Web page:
How Long It Takes A Dog To Learn A Baby's Name, Because You Want Them To Be BFFs ASAP

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When you bring a dog into a home with a baby (or vice versa, if you were pet parents first), it's important to familiarize your pet with the baby, so that the pup knows that the child is part of the family. Once they do, when will your dog learn the baby's name? Perhaps quicker than you think.

Research has found that dogs are not only quite intelligent, they can also learn new words, such as people's names, after just a few repetitions. Canadian canine researcher Stanley Coren, PhD, presented a newsmaking report back in 2009 on the topic of "How Dogs Think." Among his findings per Science Daily: Dogs are as intelligent as a 2-year-old child (which, as any parent of a toddler knows, is pretty darn smart).

While most dogs are capable of learning more than 150 words, some pups can learn even more, Dr. Coren's research concluded. One example is Rico, a Border collie who could understand 200 words with remarkable accuracy, according to How Stuff Works. Not impressed yet? Get this: Wofford College professor John Pilley taught his dog, Chaser, to recognize 1,022 nouns, reported The New York Times. The brilliant pet was able to learn an average of two new words a day.

How is that possible? Like humans, dogs acquire language through a process called fast-mapping, explained the website Dog Discoveries. The dog's brain is wired to help it quickly link a word to a specific object or concept after just one exposure. The pup can then distinguish new words from ones they've already learned. In other words, if your pup knows the words "bone" and "ball," and you put it in a room with a bone, ball, and blanket, it will immediately pick the right object when you say "blanket," because it has already associated the other two items with different words.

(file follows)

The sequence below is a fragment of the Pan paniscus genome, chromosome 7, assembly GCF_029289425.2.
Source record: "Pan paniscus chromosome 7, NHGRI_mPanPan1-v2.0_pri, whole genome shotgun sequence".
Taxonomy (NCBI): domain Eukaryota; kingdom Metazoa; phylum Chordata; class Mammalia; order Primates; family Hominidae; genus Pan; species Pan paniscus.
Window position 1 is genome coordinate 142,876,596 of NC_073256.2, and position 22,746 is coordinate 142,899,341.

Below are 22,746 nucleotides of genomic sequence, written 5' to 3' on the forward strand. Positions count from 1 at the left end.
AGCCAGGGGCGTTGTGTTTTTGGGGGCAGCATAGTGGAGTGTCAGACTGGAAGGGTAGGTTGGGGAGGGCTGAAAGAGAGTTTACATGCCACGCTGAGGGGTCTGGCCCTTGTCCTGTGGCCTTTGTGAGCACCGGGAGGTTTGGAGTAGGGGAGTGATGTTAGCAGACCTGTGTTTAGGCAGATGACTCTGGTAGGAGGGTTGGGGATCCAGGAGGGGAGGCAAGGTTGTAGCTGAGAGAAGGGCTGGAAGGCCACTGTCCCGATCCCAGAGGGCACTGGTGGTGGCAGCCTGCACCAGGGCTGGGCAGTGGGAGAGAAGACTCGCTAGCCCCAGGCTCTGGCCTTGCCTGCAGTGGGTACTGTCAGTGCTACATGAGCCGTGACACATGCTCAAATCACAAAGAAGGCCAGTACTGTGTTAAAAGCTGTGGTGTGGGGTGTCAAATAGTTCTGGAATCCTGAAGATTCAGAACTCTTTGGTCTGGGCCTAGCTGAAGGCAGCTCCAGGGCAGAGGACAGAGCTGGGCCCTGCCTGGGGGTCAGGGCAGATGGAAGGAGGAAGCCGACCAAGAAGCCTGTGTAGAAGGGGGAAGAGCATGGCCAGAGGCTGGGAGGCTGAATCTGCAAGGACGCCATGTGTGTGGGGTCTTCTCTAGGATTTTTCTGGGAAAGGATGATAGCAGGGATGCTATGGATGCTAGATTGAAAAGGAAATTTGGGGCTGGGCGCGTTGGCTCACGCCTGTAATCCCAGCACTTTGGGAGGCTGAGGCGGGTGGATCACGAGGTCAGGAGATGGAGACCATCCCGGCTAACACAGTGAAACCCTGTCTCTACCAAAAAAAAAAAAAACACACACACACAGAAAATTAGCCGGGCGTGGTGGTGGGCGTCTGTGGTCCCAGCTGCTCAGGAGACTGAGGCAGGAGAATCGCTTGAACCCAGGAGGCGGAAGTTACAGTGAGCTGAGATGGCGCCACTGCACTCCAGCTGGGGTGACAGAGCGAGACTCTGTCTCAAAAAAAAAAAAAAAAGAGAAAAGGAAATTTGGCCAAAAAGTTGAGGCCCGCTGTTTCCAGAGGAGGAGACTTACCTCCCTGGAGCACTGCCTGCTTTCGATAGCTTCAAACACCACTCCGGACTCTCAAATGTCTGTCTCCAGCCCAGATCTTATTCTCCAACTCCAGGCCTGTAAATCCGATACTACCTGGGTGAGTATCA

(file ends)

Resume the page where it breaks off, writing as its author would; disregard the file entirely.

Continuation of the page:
By the same process, dogs learn to recognize the names of the people in their household by linking repetition of the name with the specific person. So if your pet already knows you and your partner as "Mommy" and "Daddy" (or whatever names it associates with you), it should take almost no time to learn your baby's name.

Try having your dog sit down near you while you hold the baby on your lap, then repeating your child's name several times. Then have someone else take the baby into another room while you ask, "Where's [your baby's name]?" If the dog goes to the room with the baby, give it a treat. After a few tries, your dog should get the idea. If your child's name is Gabrielle or Peter, so much the better; Animal Planet's website explained that dogs respond best to words that start with a hard consonant, like P or G.

Your dog will learn faster if you consistently use the same word to mean the same thing, said Dr. Coren (as quoted in Animal Planet's website). So if you want your pet to recognize the name of your baby Kaylee, you'll get better results if you say "Kaylee" every time, rather than "Baby" or "Kay-Kay."

The other factor affecting a dog's learning speed is its breed. Both Rico and Chaser are Border Collies, a breed Dr. Coren called the most intelligent of all dogs. This herding dog was bred to follow commands quickly to keep livestock in line, and it's eager to learn and work hard. In an interview quoted by Science Daily, Coren added that the six other super-smart breeds are Poodles, German Shepherds, Golden Retrievers, Dobermans, Shetland Sheepdogs, and Labrador Retrievers.

But even if your dog is a Frenchie, Greyhound, Akita, or mutt, it should be able to recognize your baby's name in a few days with patient repetition and encouragement. Then it'll be only a matter of time before your pet and your child become lifelong friends.